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Promoting Private Endeavour

Volume 981: debated on Wednesday 26 March 1980

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Although, as I have just explained, this is not a year in which sweeping reductions of income tax are possible, that need not prevent our making sensible reforms in the tax system wherever the opportunity offers.

I have frequently drawn attention to the extent to which the tax system has woven itself deeply into the fabric of national life. Tax has been piled upon tax, often with little regard for their interaction. The accidental effects of this tax onslaught have often been as damaging as the direct consequences.

This Government came to office pledged to bring more simplicity and consistency to the tax system. We have already undertaken a series of major reviews. I should like here to thank both the Inland Revenue and the Customs and Excise for the heavy load of policy review work that they have carried out during the last nine months. This should all bear useful fruit in the years ahead. This year I have progress to report in three important areas where I believe that fiscal reform can encourage private endeavour—in connection with housing, the national heritage and voluntary organisations.


We wish to encourage the private provision of housing as well as wider home ownership. Home ownership adds to the quality of life. Private provision of housing means we can save public resources for other areas where a private sector alternative is not available.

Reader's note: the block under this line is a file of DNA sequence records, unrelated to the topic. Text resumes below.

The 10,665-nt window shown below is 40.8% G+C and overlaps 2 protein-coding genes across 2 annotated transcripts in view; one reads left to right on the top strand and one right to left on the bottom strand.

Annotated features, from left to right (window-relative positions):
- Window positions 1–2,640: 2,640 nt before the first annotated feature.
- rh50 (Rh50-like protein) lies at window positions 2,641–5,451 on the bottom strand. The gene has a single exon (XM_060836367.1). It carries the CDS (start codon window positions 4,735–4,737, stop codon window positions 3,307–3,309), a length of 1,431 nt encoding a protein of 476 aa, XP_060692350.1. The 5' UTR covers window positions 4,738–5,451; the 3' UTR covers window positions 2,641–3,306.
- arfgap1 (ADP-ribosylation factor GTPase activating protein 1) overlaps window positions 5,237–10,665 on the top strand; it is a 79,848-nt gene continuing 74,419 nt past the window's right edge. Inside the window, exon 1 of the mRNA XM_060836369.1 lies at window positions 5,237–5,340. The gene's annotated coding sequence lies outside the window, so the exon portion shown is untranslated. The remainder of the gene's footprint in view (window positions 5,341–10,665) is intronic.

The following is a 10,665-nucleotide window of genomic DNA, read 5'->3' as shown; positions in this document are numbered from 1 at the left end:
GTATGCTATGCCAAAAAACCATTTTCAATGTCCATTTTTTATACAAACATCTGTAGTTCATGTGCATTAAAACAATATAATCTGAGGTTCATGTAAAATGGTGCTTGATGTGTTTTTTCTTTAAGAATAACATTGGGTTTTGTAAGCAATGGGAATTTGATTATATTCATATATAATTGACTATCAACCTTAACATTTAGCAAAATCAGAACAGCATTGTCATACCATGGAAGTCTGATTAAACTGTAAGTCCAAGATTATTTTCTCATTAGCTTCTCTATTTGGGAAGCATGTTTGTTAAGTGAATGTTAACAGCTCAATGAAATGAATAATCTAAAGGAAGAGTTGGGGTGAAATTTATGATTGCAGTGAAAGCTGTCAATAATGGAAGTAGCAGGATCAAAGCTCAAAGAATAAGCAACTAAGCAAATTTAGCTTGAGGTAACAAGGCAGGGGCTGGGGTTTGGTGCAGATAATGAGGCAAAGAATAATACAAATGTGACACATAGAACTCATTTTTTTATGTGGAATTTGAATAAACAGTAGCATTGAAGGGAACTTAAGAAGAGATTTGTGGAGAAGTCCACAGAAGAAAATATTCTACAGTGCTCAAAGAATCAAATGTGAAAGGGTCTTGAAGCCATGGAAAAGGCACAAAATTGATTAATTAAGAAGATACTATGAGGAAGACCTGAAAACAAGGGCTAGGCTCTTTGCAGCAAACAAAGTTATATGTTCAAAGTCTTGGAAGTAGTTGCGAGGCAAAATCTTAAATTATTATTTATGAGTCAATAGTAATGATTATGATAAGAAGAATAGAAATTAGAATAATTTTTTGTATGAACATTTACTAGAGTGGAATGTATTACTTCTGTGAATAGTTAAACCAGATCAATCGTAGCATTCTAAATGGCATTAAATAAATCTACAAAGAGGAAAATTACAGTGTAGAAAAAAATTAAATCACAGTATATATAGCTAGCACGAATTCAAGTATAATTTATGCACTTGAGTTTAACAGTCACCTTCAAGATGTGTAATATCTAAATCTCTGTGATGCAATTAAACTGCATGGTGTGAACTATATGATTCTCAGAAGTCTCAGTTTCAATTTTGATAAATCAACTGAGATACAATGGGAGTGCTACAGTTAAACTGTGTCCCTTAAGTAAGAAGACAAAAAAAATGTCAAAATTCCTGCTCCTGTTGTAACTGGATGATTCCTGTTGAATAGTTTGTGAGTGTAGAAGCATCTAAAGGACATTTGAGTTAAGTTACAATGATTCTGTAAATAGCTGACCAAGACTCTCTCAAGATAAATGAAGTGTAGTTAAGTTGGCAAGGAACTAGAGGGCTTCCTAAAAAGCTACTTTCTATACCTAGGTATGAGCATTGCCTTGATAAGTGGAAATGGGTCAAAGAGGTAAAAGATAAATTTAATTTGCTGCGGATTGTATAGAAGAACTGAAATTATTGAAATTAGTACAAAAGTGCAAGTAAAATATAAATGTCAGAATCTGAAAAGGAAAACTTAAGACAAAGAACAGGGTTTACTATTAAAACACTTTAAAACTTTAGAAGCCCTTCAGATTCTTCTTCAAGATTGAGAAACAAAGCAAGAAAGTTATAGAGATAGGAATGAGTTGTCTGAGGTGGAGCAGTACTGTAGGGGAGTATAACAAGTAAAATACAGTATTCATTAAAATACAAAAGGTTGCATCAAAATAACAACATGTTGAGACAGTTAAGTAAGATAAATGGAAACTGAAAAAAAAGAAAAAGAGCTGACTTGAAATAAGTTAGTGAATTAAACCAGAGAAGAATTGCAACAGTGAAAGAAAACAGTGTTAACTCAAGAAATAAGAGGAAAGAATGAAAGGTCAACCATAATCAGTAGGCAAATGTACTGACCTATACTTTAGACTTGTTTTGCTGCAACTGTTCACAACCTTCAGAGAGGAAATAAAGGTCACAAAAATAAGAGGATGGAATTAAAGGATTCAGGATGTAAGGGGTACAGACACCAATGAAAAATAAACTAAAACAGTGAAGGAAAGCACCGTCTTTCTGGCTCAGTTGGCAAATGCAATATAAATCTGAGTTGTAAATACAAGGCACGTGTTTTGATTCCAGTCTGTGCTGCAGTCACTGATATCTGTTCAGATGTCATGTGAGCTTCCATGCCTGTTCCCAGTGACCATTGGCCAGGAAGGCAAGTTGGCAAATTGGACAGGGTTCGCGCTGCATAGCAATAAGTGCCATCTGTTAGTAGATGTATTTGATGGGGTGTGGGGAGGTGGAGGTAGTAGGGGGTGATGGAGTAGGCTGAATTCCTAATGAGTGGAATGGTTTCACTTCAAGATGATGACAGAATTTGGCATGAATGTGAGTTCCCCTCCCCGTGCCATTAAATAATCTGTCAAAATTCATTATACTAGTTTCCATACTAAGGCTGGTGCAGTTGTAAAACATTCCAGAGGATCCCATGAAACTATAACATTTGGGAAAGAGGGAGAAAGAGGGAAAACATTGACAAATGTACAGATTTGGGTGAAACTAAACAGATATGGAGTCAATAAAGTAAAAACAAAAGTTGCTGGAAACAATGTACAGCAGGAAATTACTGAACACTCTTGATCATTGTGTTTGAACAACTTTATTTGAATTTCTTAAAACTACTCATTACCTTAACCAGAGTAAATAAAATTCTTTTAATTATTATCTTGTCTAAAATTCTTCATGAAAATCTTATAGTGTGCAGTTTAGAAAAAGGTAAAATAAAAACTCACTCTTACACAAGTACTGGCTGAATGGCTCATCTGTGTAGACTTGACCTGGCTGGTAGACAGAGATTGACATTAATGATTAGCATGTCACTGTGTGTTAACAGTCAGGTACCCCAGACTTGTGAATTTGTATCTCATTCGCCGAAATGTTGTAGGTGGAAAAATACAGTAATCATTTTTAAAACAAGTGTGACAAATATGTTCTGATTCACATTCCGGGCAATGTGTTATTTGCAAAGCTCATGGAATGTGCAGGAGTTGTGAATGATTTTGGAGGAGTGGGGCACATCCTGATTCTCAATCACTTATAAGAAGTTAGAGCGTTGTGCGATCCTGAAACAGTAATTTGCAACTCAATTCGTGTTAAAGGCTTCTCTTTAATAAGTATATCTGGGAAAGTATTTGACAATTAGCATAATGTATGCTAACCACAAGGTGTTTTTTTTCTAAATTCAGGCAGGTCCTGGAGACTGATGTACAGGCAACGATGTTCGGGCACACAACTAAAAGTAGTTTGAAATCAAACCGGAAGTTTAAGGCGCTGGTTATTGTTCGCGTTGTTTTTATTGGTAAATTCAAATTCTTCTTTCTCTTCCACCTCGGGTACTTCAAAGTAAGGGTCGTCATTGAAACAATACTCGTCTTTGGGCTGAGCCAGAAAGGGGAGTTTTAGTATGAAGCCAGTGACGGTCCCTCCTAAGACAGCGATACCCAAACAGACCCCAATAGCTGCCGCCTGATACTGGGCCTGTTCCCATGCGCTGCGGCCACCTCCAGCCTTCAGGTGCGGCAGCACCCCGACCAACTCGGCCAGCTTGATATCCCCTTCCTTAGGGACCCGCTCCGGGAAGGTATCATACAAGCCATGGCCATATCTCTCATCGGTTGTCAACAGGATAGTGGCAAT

My first proposal is designed in particular, to help first-time buyers. I have received representations from many quarters about the burden of stamp duty on house purchasers. Difficulty in acquiring a new home restricts the mobility of labour. Those at the lower end of the market—mainly, young couples—particularly deserve help. I do not think that these considerations justify us in making, this year, an increase in the mortgage interest relief ceiling, which I propose to maintain at £25,000. However, I think that it would be right to raise the starting point for stamp duty on transfers of property by £5,000 to £20,000. The limits for reduced rate bands will be similarly increased, by £5,000, so that the full 2 per cent rate will now be reached at £35,000. This will cost £75 million in 1980–81, and £85 million in a full year.

Too many homes are under-occupied, or even standing empty. This is often a direct, even if unintended, result of rent control: sometimes, it is a consequence of planning policies, which my right hon. Friend the Secretary of State for the Environment is improving. There are also fiscal obstacles to the economic use of the available stock of property. I intend to deal with one of these this year. I propose a new and additional relief from capital gains tax to help people who let part of their homes. At present, these house-owners, when they come to sell, can find themselves unexpectedly faced with a capital gains tax charge. This change will encourage letting, and contribute to the better use of the housing stock.